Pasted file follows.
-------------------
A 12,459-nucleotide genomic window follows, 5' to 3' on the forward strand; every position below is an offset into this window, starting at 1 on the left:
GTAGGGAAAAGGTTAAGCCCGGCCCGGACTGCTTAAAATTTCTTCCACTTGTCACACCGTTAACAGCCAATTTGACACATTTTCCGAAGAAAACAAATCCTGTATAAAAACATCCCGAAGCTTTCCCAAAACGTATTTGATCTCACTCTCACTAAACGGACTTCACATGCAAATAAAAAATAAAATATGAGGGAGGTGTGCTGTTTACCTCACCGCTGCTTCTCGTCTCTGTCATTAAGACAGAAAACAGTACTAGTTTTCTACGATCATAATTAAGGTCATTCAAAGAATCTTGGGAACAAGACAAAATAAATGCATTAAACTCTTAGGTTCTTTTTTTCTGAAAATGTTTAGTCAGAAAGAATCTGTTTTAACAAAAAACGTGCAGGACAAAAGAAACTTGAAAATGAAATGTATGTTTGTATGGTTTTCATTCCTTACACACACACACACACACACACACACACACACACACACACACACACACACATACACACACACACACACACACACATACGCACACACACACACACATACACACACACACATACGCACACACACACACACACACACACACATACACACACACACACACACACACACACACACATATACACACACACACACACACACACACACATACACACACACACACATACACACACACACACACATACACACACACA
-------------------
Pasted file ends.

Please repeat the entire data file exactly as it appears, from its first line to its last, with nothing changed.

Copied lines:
A 12,459-nucleotide genomic window follows, 5' to 3' on the forward strand; every position below is an offset into this window, starting at 1 on the left:
GTAGGGAAAAGGTTAAGCCCGGCCCGGACTGCTTAAAATTTCTTCCACTTGTCACACCGTTAACAGCCAATTTGACACATTTTCCGAAGAAAACAAATCCTGTATAAAAACATCCCGAAGCTTTCCCAAAACGTATTTGATCTCACTCTCACTAAACGGACTTCACATGCAAATAAAAAATAAAATATGAGGGAGGTGTGCTGTTTACCTCACCGCTGCTTCTCGTCTCTGTCATTAAGACAGAAAACAGTACTAGTTTTCTACGATCATAATTAAGGTCATTCAAAGAATCTTGGGAACAAGACAAAATAAATGCATTAAACTCTTAGGTTCTTTTTTTCTGAAAATGTTTAGTCAGAAAGAATCTGTTTTAACAAAAAACGTGCAGGACAAAAGAAACTTGAAAATGAAATGTATGTTTGTATGGTTTTCATTCCTTACACACACACACACACACACACACACACACACACACACACACACACACACATACACACACACACACACACACACATACGCACACACACACACACATACACACACACACATACGCACACACACACACACACACACACACATACACACACACACACACACACACACACACACATATACACACACACACACACACACACACACATACACACACACACACATACACACACACACACACATACACACACACA